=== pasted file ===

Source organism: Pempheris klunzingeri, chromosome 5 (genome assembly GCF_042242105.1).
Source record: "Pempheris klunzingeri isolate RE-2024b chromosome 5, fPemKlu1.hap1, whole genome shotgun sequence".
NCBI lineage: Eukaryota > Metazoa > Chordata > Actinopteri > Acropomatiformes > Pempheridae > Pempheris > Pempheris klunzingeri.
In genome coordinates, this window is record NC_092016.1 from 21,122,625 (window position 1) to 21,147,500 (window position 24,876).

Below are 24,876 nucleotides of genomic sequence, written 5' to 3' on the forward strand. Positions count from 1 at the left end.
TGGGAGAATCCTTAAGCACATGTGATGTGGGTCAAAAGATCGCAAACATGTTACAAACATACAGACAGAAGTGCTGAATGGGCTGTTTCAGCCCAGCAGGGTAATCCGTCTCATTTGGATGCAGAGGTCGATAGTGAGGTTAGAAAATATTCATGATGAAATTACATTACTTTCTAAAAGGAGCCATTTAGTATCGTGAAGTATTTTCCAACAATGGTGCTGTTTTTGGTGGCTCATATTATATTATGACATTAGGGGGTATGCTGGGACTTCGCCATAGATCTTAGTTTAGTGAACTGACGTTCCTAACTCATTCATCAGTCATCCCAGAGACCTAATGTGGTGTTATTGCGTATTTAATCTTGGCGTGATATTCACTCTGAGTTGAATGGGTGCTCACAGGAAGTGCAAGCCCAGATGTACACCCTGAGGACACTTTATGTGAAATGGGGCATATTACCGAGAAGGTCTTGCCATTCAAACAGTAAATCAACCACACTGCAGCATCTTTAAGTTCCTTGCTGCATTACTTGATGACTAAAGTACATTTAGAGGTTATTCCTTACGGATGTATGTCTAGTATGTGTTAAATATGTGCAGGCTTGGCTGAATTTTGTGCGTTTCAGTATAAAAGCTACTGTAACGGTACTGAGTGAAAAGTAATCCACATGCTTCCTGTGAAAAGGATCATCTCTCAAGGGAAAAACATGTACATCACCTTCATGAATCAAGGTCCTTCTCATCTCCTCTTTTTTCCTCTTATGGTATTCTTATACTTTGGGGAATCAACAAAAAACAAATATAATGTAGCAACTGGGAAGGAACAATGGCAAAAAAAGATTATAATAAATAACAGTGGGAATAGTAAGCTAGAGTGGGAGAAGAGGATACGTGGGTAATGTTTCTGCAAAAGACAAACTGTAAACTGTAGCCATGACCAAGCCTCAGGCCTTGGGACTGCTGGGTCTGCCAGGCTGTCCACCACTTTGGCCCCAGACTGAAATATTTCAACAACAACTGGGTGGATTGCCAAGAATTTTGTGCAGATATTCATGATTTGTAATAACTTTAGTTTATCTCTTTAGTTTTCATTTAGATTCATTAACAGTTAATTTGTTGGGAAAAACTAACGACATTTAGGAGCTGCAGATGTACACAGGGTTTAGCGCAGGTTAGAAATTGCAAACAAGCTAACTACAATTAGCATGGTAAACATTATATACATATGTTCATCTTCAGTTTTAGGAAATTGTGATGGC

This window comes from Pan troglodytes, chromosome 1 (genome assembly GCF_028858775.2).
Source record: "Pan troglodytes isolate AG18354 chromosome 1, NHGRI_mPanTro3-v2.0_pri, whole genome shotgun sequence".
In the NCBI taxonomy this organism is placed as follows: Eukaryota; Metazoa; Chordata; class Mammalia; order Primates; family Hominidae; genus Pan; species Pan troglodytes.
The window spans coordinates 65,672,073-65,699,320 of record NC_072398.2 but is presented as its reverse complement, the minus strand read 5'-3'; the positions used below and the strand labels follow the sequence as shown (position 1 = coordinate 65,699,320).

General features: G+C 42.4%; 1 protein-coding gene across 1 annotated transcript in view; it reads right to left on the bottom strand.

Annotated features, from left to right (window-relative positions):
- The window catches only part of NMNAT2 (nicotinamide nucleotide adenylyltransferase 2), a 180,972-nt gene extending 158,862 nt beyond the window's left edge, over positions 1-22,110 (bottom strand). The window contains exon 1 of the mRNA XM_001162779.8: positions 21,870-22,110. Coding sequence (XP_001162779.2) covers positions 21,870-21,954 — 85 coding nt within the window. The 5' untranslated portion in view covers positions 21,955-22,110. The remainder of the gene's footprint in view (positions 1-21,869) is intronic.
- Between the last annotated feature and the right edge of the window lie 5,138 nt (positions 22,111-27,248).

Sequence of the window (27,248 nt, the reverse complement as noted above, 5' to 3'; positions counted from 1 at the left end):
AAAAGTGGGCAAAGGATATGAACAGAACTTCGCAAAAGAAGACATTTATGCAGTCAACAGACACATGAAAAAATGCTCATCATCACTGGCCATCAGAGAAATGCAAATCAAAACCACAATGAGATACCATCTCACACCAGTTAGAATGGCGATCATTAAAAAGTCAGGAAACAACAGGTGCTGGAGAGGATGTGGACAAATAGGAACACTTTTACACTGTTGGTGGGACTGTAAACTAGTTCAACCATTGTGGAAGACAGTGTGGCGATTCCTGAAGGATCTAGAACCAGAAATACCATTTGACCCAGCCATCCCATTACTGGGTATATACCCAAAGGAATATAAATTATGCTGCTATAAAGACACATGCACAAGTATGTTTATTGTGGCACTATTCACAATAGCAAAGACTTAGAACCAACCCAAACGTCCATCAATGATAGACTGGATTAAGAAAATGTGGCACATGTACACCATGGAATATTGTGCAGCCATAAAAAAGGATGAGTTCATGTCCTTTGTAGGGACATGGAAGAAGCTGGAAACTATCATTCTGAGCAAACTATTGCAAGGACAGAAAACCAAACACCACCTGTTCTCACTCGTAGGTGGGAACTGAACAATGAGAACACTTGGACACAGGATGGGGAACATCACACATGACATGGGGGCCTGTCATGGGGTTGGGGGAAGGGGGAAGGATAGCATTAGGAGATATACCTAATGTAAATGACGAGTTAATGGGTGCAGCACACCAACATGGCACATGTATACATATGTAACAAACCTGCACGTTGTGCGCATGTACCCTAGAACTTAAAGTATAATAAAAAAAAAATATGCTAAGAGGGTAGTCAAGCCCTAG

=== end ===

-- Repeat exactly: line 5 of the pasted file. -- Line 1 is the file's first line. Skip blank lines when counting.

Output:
Below are 24,876 nucleotides of genomic sequence, written 5' to 3' on the forward strand. Positions count from 1 at the left end.